Reached Daily Limit?

Explore a new way of legal research!

Click Here
Indian Case Summary

Abdur Rahim Undre vs Padma Adbur Rahim Undre on 30 January, 1982 – Case Summary

Print Friendly, PDF & Email

In the case of Abdur Rahim Undre vs Padma Adbur Rahim Undre, heard by the Bombay High Court on 30th January 1982, the court was tasked with examining a complex dispute involving marriage, religion, and domicile.

Facts of the Case

The appellant-plaintiff, Dr. Abdur Rahim Undre, married the respondent-defendant, Smt. Padma, in the United Kingdom on 5th May 1966. At the time of marriage, Abdur Rahim was a Muslim, while Padma was a Hindu. Both were Indian citizens, held Indian passports, and their domicile was India. They had three children together. The appellant-plaintiff claimed that Padma converted to Islam on 29th December 1969, and a Nikah ceremony was performed. However, Padma denied these claims.


The key issues in the case revolved around the validity of the marriage, the alleged conversion of Padma to Islam, the subsequent Nikah ceremony, and the divorce (talaq) given by Abdur Rahim. The plaintiff sought a declaration from the court that Padma was no longer his wife and an injunction against her entering his residential premises. Padma, on the other hand, claimed joint ownership of the flat and denied the allegations of conversion, Nikah, and divorce.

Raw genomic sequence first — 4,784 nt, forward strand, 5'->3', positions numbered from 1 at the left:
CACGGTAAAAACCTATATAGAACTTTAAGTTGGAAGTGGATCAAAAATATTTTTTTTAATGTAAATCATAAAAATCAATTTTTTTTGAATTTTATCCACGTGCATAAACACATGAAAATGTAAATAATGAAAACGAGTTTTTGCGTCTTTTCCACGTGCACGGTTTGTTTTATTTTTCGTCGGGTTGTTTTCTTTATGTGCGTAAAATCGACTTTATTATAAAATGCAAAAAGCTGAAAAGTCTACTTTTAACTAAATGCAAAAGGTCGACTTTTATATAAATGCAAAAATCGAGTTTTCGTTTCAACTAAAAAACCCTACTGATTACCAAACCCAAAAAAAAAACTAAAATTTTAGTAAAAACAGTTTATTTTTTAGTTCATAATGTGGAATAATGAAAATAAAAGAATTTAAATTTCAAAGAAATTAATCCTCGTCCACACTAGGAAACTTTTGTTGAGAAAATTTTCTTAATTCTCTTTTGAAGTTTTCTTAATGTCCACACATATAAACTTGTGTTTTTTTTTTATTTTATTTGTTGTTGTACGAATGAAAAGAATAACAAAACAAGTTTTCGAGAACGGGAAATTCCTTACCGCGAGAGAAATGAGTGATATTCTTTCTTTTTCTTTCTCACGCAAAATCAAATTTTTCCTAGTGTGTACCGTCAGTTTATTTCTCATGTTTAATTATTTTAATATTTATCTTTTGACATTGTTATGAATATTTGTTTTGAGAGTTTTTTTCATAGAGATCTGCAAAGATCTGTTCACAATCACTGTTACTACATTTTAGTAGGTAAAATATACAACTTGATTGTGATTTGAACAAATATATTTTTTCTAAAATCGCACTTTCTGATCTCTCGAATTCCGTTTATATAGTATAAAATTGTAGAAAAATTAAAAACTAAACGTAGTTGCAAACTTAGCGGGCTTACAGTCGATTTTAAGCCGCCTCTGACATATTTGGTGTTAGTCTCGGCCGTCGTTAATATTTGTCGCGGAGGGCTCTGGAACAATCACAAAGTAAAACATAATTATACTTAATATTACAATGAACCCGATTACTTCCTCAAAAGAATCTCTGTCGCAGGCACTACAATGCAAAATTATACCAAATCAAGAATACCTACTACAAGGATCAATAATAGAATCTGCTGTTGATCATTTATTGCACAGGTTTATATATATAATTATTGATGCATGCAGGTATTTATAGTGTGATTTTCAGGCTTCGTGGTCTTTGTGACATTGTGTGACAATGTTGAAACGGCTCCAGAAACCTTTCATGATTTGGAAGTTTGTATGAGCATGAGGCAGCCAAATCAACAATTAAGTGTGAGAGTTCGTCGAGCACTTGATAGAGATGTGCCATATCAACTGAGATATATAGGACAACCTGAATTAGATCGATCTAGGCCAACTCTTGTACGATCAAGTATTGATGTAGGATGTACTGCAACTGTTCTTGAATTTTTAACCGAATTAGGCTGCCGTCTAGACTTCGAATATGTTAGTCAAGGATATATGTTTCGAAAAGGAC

Court’s Observations

The court found that the marriage, which took place in England, was performed according to the British Marriage Act, 1949, and was thus a monogamous and secular marriage. The court rejected the argument that the presence of two Muslim witnesses at the marriage could convert it into a ‘Nikah Fasid’ (irregular marriage) under Muslim law.

The court also held that the Foreign Marriage Act, 1969, governed the marriage. The Act, which provides for the marriage of Indian citizens outside India, does not require the continuance of the original religion as a condition for getting a divorce. The court rejected the argument that the Act was not retrospective and could not govern a marriage that took place before it came into force.

The court found that the plaintiff failed to prove that Padma had converted to Islam or that a Nikah ceremony had taken place. The court also found that the plaintiff failed to prove that he had divorced Padma according to Muslim law. The court held that the flat in question was the matrimonial home of Padma, and she was entitled to reside there.


In conclusion, the court dismissed the plaintiff’s suit, holding that the marriage performed under the British Marriage Act could not be dissolved under Muslim law, and that the plaintiff had failed to prove Padma’s conversion to Islam, the Nikah ceremony, and the divorce. The court also held that Padma was entitled to reside in the flat, which was deemed her matrimonial home.